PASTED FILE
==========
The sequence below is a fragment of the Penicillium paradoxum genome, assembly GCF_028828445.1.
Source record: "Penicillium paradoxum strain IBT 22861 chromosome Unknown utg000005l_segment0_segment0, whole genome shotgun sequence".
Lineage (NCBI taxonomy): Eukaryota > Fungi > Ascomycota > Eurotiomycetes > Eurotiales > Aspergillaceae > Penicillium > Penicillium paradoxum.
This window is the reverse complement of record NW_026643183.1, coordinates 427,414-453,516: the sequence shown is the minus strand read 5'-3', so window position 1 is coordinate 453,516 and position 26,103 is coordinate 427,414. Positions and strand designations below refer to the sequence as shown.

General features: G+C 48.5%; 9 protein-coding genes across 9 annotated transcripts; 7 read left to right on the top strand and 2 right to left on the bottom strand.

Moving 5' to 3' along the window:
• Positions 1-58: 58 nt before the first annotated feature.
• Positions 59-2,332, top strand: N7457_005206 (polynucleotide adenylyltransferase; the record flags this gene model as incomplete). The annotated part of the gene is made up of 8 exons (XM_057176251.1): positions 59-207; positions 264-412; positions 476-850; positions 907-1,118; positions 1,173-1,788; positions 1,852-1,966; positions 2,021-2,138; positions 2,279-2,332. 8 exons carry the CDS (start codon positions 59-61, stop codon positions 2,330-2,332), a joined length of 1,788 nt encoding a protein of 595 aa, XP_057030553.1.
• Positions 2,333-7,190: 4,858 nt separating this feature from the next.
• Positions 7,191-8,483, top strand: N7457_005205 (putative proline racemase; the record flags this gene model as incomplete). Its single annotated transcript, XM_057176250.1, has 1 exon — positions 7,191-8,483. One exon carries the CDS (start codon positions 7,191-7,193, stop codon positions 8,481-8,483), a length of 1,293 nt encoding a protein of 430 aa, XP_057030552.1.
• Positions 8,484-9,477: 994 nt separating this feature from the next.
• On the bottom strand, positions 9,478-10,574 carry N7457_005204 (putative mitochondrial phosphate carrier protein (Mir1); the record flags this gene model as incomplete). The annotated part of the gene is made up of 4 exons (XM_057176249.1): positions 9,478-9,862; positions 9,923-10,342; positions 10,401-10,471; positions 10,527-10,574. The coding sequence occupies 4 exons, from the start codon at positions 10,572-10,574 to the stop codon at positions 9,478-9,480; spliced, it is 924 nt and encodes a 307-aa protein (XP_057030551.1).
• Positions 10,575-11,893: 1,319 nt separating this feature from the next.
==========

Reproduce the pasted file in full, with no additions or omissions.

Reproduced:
The sequence below is a fragment of the Penicillium paradoxum genome, assembly GCF_028828445.1.
Source record: "Penicillium paradoxum strain IBT 22861 chromosome Unknown utg000005l_segment0_segment0, whole genome shotgun sequence".
Lineage (NCBI taxonomy): Eukaryota > Fungi > Ascomycota > Eurotiomycetes > Eurotiales > Aspergillaceae > Penicillium > Penicillium paradoxum.
This window is the reverse complement of record NW_026643183.1, coordinates 427,414-453,516: the sequence shown is the minus strand read 5'-3', so window position 1 is coordinate 453,516 and position 26,103 is coordinate 427,414. Positions and strand designations below refer to the sequence as shown.

General features: G+C 48.5%; 9 protein-coding genes across 9 annotated transcripts; 7 read left to right on the top strand and 2 right to left on the bottom strand.

Moving 5' to 3' along the window:
• Positions 1-58: 58 nt before the first annotated feature.
• Positions 59-2,332, top strand: N7457_005206 (polynucleotide adenylyltransferase; the record flags this gene model as incomplete). The annotated part of the gene is made up of 8 exons (XM_057176251.1): positions 59-207; positions 264-412; positions 476-850; positions 907-1,118; positions 1,173-1,788; positions 1,852-1,966; positions 2,021-2,138; positions 2,279-2,332. 8 exons carry the CDS (start codon positions 59-61, stop codon positions 2,330-2,332), a joined length of 1,788 nt encoding a protein of 595 aa, XP_057030553.1.
• Positions 2,333-7,190: 4,858 nt separating this feature from the next.
• Positions 7,191-8,483, top strand: N7457_005205 (putative proline racemase; the record flags this gene model as incomplete). Its single annotated transcript, XM_057176250.1, has 1 exon — positions 7,191-8,483. One exon carries the CDS (start codon positions 7,191-7,193, stop codon positions 8,481-8,483), a length of 1,293 nt encoding a protein of 430 aa, XP_057030552.1.
• Positions 8,484-9,477: 994 nt separating this feature from the next.
• On the bottom strand, positions 9,478-10,574 carry N7457_005204 (putative mitochondrial phosphate carrier protein (Mir1); the record flags this gene model as incomplete). The annotated part of the gene is made up of 4 exons (XM_057176249.1): positions 9,478-9,862; positions 9,923-10,342; positions 10,401-10,471; positions 10,527-10,574. The coding sequence occupies 4 exons, from the start codon at positions 10,572-10,574 to the stop codon at positions 9,478-9,480; spliced, it is 924 nt and encodes a 307-aa protein (XP_057030551.1).
• Positions 10,575-11,893: 1,319 nt separating this feature from the next.